Dixon’s website describes him as being known for “being bold when it comes to speaking out against structural injustices.”

He wants to ensure better transportation, better education and a better plan for prosperous communities.

Part of his plan includes introducing “tax breaks for people in rural counties who must travel to receive essential services such as access to nutritious food and medical care, as rural communities often lack even the most basic institutions such as hospitals and post offices. .”

Dixon said his plan to revamp education is critical because “schools cannot be ‘the great equalizer’ if they are inherently unequal and funded in a way that perpetuates inequality.”

It calls for increasing the number of guidance counselors and social workers and providing “tax deductions for all jobs that provide parents and guardians time off to attend parent/teacher conferences.”

He said his plan also tackles poverty.

He wants an inclusive study conducted on poverty to have “a real sense of the data” and make Medicare available as an option so that all individuals have quality medical care, “not just for physical health, but also mental and emotional. .”

His website is:


Buckner, a lawyer, is no stranger to politics. The Walterboro native issued an unsuccessful primary challenge to U.S. Senator Lindsey Graham in 2020.

Now, in his bid for the 6th congressional district, Buckner says on his website that change is needed because the 6th congressional district “has stagnated economically for the past 30 years with low wages, increased crime and failing schools.

“The quality of life for residents of the 6th Congressional District has deteriorated for far too long. We have suffered enough! It’s time to chart a new course and plan a new future for the 6th arrondissement. Maintaining the status quo is unacceptable,” Buckner said.

Buckner graduated in 1990 from Walterboro High School and graduated in 1994 from South Carolina State University with a degree in English education. He began his career as a seventh-grade English teacher at Colleton Middle School and also taught 11th-grade American Literature at Walterboro High School.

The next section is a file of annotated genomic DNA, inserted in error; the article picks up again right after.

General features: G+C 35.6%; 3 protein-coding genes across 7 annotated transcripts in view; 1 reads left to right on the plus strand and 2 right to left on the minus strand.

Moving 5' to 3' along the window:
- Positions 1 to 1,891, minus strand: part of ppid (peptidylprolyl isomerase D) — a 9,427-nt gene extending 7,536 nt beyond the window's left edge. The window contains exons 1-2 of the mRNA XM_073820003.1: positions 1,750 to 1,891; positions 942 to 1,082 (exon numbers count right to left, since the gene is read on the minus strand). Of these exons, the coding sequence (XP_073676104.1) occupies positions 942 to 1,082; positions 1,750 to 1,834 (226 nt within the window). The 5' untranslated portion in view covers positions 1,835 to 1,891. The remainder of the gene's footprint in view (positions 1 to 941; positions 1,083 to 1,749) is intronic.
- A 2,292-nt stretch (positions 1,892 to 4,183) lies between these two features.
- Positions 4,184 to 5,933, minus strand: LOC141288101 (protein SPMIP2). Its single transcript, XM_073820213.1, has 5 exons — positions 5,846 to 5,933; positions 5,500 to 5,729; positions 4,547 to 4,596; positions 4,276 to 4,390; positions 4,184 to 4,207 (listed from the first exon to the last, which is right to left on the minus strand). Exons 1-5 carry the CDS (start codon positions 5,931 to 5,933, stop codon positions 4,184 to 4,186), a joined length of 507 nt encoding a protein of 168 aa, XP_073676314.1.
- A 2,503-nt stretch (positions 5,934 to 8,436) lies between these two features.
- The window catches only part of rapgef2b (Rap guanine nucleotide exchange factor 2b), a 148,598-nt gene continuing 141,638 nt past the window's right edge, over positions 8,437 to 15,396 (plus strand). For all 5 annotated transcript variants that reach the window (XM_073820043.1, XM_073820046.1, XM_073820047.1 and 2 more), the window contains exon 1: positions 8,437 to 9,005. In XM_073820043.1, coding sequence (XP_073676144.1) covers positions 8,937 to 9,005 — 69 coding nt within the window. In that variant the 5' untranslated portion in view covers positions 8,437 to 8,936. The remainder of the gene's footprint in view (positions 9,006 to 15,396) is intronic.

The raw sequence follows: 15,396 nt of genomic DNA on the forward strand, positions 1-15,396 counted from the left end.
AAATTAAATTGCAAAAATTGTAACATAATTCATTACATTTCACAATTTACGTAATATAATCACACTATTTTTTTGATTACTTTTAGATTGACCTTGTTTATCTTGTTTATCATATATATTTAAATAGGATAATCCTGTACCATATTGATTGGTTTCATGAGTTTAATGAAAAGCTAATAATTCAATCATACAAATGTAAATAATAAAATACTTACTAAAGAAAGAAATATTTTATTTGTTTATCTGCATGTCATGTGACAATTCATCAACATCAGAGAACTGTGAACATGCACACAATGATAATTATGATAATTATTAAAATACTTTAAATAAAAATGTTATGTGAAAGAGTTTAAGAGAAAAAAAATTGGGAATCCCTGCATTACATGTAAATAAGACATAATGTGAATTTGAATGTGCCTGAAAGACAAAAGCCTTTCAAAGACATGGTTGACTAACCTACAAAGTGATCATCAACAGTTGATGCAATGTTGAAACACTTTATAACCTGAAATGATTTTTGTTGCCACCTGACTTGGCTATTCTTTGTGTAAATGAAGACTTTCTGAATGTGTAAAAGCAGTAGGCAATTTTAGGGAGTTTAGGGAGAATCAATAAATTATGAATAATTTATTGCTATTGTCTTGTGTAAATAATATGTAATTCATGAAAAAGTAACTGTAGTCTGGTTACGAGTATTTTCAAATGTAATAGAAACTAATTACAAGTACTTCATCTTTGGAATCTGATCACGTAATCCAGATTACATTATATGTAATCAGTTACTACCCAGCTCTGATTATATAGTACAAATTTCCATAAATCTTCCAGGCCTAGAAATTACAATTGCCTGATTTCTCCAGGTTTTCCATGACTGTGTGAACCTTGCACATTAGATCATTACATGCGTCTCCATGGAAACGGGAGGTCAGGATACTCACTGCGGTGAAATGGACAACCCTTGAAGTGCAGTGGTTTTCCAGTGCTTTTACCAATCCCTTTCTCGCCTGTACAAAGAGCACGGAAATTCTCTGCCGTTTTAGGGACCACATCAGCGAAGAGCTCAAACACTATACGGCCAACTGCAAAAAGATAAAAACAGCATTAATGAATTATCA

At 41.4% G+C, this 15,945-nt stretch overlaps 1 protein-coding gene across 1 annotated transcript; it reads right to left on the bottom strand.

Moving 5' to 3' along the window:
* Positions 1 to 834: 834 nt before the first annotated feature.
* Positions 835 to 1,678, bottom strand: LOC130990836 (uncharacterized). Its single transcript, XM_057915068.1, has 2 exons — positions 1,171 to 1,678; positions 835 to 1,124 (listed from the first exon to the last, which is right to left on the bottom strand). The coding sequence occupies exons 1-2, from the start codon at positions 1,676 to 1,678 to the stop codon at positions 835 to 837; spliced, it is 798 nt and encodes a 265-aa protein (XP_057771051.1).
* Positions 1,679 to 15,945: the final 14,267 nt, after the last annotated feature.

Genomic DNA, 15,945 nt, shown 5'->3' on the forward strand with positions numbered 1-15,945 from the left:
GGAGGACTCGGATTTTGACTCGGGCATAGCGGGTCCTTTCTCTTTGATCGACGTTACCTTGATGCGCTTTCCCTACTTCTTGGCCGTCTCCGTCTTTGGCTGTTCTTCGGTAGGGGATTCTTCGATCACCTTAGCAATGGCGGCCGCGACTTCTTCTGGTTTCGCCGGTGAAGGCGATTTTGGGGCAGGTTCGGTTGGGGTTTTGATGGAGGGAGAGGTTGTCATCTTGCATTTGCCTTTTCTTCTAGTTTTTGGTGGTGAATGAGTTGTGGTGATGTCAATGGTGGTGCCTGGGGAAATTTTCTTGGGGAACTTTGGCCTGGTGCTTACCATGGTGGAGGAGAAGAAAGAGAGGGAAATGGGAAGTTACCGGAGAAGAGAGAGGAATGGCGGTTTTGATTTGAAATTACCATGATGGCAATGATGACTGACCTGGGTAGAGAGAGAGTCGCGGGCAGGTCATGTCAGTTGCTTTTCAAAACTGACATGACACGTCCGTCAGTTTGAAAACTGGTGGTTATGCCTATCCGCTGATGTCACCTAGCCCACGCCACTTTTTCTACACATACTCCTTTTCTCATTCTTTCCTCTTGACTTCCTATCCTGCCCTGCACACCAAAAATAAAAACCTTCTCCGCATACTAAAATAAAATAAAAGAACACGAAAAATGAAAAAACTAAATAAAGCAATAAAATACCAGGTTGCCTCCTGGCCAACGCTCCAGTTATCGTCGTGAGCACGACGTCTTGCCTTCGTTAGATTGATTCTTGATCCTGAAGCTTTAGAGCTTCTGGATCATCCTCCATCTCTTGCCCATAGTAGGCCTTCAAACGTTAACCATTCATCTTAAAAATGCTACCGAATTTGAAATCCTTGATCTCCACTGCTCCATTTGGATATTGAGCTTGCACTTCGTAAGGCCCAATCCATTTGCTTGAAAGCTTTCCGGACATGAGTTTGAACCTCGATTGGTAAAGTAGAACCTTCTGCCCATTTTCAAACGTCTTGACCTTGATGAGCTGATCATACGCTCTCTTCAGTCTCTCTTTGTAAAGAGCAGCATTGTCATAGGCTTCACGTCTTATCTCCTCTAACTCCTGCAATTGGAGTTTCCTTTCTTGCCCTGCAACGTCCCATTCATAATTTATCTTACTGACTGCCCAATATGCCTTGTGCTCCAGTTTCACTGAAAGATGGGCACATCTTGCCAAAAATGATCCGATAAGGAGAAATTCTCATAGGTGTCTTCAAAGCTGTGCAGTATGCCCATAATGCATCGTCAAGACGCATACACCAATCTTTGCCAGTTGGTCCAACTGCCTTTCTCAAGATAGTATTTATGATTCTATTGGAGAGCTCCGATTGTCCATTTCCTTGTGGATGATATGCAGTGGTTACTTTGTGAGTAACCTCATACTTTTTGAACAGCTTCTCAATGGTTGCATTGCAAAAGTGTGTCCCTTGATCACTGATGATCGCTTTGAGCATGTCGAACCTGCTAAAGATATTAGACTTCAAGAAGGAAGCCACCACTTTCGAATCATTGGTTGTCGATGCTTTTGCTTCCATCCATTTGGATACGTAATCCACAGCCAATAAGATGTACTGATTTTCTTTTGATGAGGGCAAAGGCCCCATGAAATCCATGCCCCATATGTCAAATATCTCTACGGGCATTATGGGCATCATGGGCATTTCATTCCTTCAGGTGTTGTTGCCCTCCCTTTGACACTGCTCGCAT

Buckner left the school system to start the first African-American owned and operated weekly newspaper in Colleton County.

After serving as the journal’s editor for eight years, he received his JD from the Shepard Broad Law Center at Nova Southeastern University in Ft. Lauderdale, Florida in 2007.

When he’s not practicing law, Buckner enjoys spending time with his wife and three children, going to the movies, hanging out in the park and attending church services at St. Peter’s AME Church in Walterboro.

His website is


Originally from Layou, St. Vincent and the Grenadines, Morris currently lives in Charleston.

She said on her website that her background in business, education and law prepared her for the 6th congressional district seat and that she was inspired to run because of a “desire to see a real change in the direction of the country and the lives of those who need it most. »

“I’m running for Congress to represent South Carolina’s 6th District because I love this great state and I love America. You don’t have to look far to see we’re really in trouble. in our republic,” Morris said.

“We have a lot to lose and we are about to lose our freedoms. I am a concerned citizen who can no longer sit idly by while our country is destroyed,” she said.

Morris earned a bachelor’s degree in philosophy of politics and law from Binghamton University in 1995, a graduate degree in public policy from Regent University in 1999, and a law degree from Regent University School of Law. in 2002. She currently holds a Ph.D. . candidate for law and public policy.

She states on her website that she is excited about her trip and continues to meet with voters in South Carolina’s 6th congressional district and “looks forward to the opportunity to work with like-minded people, as well as those who think differently and are open-minded and welcome informed discourse.” $5 for the first 20 weeks

Morris said she stands ready to serve the nation that welcomed her family to its shore more than 40 years ago, “especially in matters of education and business opportunities.”

His website is